shutterstock_23675925725India and her neighbours ought to remember that from superstition to intolerance is often a short step

We’re in a sort of skiff under a small bridge over the river Ravi in Lahore. Heavy traffic, incessant honking, and all the expected city noises fill the air. The river itself is sluggish, and, like the Yamuna in Delhi, more a drain than a river. As our little boat makes its way from one shore to another, a strange packet floats down from the bridge into the river. I think resignedly how alike we are across borders: stand anywhere, and chuck anything overboard without a thought about the consequences.

But I’m wrong — in one thing at least. This is not rubbish as I soon discover: a bunch of kites parked on a small mud island quickly wing it across and pick at the packet. Later, standing on the bridge, the story unravels. Dotted here and there along both sides of the bridge are men and women holding plastic bags. They’re poor, some are disabled and what they have in their hands is meat — the offal and leftover bits of meat that humans don’t eat, which they purchase from butchers for cheap.

Here, on the bridge, the meat-sellers stand and offer this to anyone who wants to leverage some good karma by feeding the birds. So, the rich and the middle-class stop by, and they or their drivers step out and buy, and then cursorily chuck it over the side. Good deed done, they can get on with life. Meanwhile, as an environmental activist tells me, the birds suffer, they grow fatter and fatter, and sometimes this kills them and their numbers fall.

I’m struck by how alike we are — no matter that we are across the border. And no matter that there may be differences in religion. Here, in Delhi, every day when I drive to work, I see a similar sight.

Turning off the main road to the lane that leads to my office, I traverse a small traffic island on my right. Here, every morning, a young man arrives bearing two large sacks of grain and chana, and a number of light metal plates. He sets himself up with four or five plates and, soon enough, cars stop, oblivious to the vehicles of office-going people they are blocking. They buy a plate and then chuck its contents right there. Then, there’s a great flapping of wings as hundreds of pigeons descend onto the food and begin to eat it up. Meanwhile the grain-throwers get on with life, secure in the knowledge that they have earned their brownie points for this life and the next.

The scattering of grain on the ground goes on all day. By evening, the pigeons are stuffed and disinterested, the young entrepreneur (what else can you call him?) is still there, and sometimes a desultory customer will show up and he’ll get some more business. One day I watched a young girl arrive in a large limousine. While her rich parent sat in car, the girl stepped out, ayah in tow. Instructions relayed from parent to driver to ayah to the supremely bored girl, who followed those nonetheless. Perhaps she had an exam to clear or an engagement in the offing.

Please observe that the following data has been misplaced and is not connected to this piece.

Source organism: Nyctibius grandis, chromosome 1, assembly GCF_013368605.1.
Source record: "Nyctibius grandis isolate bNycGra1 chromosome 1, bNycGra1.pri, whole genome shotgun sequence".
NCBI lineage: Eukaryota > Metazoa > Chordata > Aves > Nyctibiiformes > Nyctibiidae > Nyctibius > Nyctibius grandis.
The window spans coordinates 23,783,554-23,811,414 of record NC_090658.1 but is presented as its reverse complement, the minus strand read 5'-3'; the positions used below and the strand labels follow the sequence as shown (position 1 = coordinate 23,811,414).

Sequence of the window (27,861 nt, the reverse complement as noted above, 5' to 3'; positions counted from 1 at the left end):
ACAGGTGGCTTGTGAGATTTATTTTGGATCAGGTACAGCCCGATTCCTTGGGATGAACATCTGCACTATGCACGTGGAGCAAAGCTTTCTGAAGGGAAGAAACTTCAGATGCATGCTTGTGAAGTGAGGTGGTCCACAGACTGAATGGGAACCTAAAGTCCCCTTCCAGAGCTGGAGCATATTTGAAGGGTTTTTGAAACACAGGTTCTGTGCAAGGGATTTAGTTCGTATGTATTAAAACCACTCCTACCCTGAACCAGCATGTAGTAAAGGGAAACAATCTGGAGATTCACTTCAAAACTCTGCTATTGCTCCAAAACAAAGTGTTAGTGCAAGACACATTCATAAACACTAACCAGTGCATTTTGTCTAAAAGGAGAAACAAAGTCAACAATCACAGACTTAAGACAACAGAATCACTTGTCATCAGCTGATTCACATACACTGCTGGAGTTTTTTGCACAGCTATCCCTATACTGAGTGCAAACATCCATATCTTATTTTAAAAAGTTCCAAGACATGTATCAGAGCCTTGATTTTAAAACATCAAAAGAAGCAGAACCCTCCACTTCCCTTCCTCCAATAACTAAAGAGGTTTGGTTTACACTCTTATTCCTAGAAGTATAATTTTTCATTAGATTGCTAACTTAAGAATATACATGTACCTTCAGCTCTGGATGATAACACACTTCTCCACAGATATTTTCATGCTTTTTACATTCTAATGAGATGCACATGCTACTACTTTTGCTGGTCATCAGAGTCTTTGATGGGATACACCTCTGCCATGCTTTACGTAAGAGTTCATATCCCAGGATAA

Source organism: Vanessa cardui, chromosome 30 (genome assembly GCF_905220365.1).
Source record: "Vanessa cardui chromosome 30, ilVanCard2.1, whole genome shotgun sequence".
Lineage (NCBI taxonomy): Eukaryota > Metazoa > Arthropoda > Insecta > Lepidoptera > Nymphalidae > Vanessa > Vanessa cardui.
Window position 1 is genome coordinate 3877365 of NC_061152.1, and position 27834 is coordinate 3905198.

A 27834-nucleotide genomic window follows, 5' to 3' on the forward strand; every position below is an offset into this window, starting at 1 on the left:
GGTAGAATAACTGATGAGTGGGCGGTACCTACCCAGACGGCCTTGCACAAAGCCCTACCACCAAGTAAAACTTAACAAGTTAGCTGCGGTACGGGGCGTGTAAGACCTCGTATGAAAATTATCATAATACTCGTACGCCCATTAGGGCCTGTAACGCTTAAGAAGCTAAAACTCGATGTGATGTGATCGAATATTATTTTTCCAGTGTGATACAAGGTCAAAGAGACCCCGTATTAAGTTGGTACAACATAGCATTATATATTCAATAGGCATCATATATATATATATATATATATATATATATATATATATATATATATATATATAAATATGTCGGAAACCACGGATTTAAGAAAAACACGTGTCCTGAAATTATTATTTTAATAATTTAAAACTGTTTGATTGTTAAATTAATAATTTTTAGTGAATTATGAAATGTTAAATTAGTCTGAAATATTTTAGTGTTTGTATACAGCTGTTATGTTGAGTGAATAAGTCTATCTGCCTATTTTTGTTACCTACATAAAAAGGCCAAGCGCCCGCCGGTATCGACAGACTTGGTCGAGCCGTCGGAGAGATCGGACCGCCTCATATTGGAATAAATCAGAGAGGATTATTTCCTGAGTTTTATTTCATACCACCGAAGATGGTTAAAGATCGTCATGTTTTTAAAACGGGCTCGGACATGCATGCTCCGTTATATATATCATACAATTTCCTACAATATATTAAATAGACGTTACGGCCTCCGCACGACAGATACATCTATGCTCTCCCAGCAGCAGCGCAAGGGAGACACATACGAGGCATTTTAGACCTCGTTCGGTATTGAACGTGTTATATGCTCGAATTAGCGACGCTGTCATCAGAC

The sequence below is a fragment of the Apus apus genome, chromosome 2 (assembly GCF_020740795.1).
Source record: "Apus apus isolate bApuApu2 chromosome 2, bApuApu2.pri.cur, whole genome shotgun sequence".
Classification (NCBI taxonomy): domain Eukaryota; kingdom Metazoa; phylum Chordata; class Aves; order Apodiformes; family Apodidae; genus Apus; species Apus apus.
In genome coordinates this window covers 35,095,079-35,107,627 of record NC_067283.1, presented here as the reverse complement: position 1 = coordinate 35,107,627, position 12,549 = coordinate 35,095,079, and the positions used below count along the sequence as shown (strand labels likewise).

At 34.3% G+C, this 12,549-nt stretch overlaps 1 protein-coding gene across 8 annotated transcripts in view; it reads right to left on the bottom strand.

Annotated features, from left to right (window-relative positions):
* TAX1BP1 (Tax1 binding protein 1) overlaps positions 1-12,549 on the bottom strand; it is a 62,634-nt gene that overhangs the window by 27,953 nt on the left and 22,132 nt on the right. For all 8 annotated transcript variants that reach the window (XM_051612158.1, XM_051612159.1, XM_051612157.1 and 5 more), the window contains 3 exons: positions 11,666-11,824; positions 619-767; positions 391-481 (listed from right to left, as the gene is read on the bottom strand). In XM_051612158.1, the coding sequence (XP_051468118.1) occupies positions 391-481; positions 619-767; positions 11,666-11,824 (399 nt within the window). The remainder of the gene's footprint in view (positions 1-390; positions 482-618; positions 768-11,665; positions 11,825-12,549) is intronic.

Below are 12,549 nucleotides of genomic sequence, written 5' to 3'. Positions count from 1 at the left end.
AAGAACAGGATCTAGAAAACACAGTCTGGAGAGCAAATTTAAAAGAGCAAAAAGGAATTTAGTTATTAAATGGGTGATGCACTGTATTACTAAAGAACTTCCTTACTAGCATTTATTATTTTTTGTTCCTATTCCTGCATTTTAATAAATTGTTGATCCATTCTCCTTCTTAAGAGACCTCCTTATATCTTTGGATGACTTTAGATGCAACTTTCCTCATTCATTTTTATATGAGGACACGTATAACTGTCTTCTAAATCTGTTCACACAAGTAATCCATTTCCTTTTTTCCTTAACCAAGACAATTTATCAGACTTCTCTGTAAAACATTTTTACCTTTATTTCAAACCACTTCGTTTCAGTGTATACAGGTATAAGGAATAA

Elsewhere there may be people feeding monkeys, or cows, or crows. It’s a strange thing: we destroy their habitat, and then feed them silly to gain good karma.

I’m struck by many things about this phenomenon: there’s the spirit of entrepreneurship. For the poor, whether it’s in Lahore or Delhi or elsewhere, it’s a way to trade on people’s blind faith and make a rupee or two out of it. You have to admire that.

But then, there’s also this question that bothers me every day: how have we become so deeply superstitious? Where does that come from? And why are we unable — or unwilling — to see that the pigeons and kites and other sundry animals and birds are being overfed?

There are other concerns too: it’s easy for me to laugh at the pigeon-feeders but this isn’t just funny. It’s precisely this kind of superstition and blind belief that kills the Dabholkars, Pansares and Kalburgis of this world. From superstition to intolerance is often a short step: you can convince yourself that, say, eating beef will bring you bad karma — even if it’s your neighbour eating it — and you then take law into your own hands and kill them. Or you can convince yourself that a woman is actually a witch and you destroy her life (and sometimes take over her property too).

Increasingly, in India today — and who knows, perhaps across the border too — using superstition and blind belief, or exploiting the human need for faith, have become weapons in the hands of cynical politicians and corporates.

If a builder can conduct human sacrifices to appease the evil spirits in a building where people will live and love and give birth and die, there has to be something seriously wrong with us.


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